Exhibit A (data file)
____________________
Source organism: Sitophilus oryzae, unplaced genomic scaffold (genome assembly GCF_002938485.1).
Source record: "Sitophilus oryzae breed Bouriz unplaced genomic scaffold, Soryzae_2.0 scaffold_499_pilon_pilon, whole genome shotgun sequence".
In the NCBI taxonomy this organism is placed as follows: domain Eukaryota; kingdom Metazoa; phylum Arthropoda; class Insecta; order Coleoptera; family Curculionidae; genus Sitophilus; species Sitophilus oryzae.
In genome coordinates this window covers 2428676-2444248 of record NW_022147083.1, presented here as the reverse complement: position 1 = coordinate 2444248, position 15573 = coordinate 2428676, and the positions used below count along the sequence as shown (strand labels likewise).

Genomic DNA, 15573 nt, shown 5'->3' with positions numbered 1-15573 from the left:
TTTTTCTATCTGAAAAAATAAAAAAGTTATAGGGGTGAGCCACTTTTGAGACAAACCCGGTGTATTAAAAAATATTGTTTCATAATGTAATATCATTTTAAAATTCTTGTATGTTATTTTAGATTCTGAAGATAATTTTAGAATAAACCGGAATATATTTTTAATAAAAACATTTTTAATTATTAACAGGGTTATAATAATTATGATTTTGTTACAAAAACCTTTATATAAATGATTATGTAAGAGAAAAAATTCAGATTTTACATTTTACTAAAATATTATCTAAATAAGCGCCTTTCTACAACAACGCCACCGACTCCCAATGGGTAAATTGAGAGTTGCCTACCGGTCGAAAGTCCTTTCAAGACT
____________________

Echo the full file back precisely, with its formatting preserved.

Source organism: Sitophilus oryzae, unplaced genomic scaffold (genome assembly GCF_002938485.1).
Source record: "Sitophilus oryzae breed Bouriz unplaced genomic scaffold, Soryzae_2.0 scaffold_499_pilon_pilon, whole genome shotgun sequence".
In the NCBI taxonomy this organism is placed as follows: domain Eukaryota; kingdom Metazoa; phylum Arthropoda; class Insecta; order Coleoptera; family Curculionidae; genus Sitophilus; species Sitophilus oryzae.
In genome coordinates this window covers 2428676-2444248 of record NW_022147083.1, presented here as the reverse complement: position 1 = coordinate 2444248, position 15573 = coordinate 2428676, and the positions used below count along the sequence as shown (strand labels likewise).

Genomic DNA, 15573 nt, shown 5'->3' with positions numbered 1-15573 from the left:
TTTTTCTATCTGAAAAAATAAAAAAGTTATAGGGGTGAGCCACTTTTGAGACAAACCCGGTGTATTAAAAAATATTGTTTCATAATGTAATATCATTTTAAAATTCTTGTATGTTATTTTAGATTCTGAAGATAATTTTAGAATAAACCGGAATATATTTTTAATAAAAACATTTTTAATTATTAACAGGGTTATAATAATTATGATTTTGTTACAAAAACCTTTATATAAATGATTATGTAAGAGAAAAAATTCAGATTTTACATTTTACTAAAATATTATCTAAATAAGCGCCTTTCTACAACAACGCCACCGACTCCCAATGGGTAAATTGAGAGTTGCCTACCGGTCGAAAGTCCTTTCAAGACT